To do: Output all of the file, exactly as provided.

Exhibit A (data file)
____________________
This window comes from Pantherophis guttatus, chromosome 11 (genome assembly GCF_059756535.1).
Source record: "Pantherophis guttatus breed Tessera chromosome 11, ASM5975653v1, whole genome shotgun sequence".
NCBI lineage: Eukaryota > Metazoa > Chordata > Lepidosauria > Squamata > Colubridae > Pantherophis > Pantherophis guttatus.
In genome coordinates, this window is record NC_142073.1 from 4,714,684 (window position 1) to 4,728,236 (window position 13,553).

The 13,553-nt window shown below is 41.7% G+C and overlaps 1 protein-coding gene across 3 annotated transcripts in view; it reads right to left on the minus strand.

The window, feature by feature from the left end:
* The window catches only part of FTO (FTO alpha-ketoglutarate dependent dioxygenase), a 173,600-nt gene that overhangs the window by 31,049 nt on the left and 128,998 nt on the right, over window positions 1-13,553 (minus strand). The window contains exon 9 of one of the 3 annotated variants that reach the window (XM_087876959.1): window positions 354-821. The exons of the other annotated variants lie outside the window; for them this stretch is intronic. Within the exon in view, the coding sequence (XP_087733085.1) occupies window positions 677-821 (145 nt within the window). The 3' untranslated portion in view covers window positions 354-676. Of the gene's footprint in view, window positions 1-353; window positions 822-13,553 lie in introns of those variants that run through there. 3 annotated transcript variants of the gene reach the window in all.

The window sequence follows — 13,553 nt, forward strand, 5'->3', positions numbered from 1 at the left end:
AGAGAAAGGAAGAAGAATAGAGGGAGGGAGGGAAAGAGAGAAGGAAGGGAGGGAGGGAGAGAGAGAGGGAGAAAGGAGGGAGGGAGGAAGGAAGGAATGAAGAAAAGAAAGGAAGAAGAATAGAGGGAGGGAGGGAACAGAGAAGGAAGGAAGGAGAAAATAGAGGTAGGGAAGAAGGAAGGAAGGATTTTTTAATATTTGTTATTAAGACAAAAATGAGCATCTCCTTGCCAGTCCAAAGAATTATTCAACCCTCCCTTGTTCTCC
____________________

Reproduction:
This window comes from Pantherophis guttatus, chromosome 11 (genome assembly GCF_059756535.1).
Source record: "Pantherophis guttatus breed Tessera chromosome 11, ASM5975653v1, whole genome shotgun sequence".
NCBI lineage: Eukaryota > Metazoa > Chordata > Lepidosauria > Squamata > Colubridae > Pantherophis > Pantherophis guttatus.
In genome coordinates, this window is record NC_142073.1 from 4,714,684 (window position 1) to 4,728,236 (window position 13,553).

The 13,553-nt window shown below is 41.7% G+C and overlaps 1 protein-coding gene across 3 annotated transcripts in view; it reads right to left on the minus strand.

The window, feature by feature from the left end:
* The window catches only part of FTO (FTO alpha-ketoglutarate dependent dioxygenase), a 173,600-nt gene that overhangs the window by 31,049 nt on the left and 128,998 nt on the right, over window positions 1-13,553 (minus strand). The window contains exon 9 of one of the 3 annotated variants that reach the window (XM_087876959.1): window positions 354-821. The exons of the other annotated variants lie outside the window; for them this stretch is intronic. Within the exon in view, the coding sequence (XP_087733085.1) occupies window positions 677-821 (145 nt within the window). The 3' untranslated portion in view covers window positions 354-676. Of the gene's footprint in view, window positions 1-353; window positions 822-13,553 lie in introns of those variants that run through there. 3 annotated transcript variants of the gene reach the window in all.

The window sequence follows — 13,553 nt, forward strand, 5'->3', positions numbered from 1 at the left end:
AGAGAAAGGAAGAAGAATAGAGGGAGGGAGGGAAAGAGAGAAGGAAGGGAGGGAGGGAGAGAGAGAGGGAGAAAGGAGGGAGGGAGGAAGGAAGGAATGAAGAAAAGAAAGGAAGAAGAATAGAGGGAGGGAGGGAACAGAGAAGGAAGGAAGGAGAAAATAGAGGTAGGGAAGAAGGAAGGAAGGATTTTTTAATATTTGTTATTAAGACAAAAATGAGCATCTCCTTGCCAGTCCAAAGAATTATTCAACCCTCCCTTGTTCTCC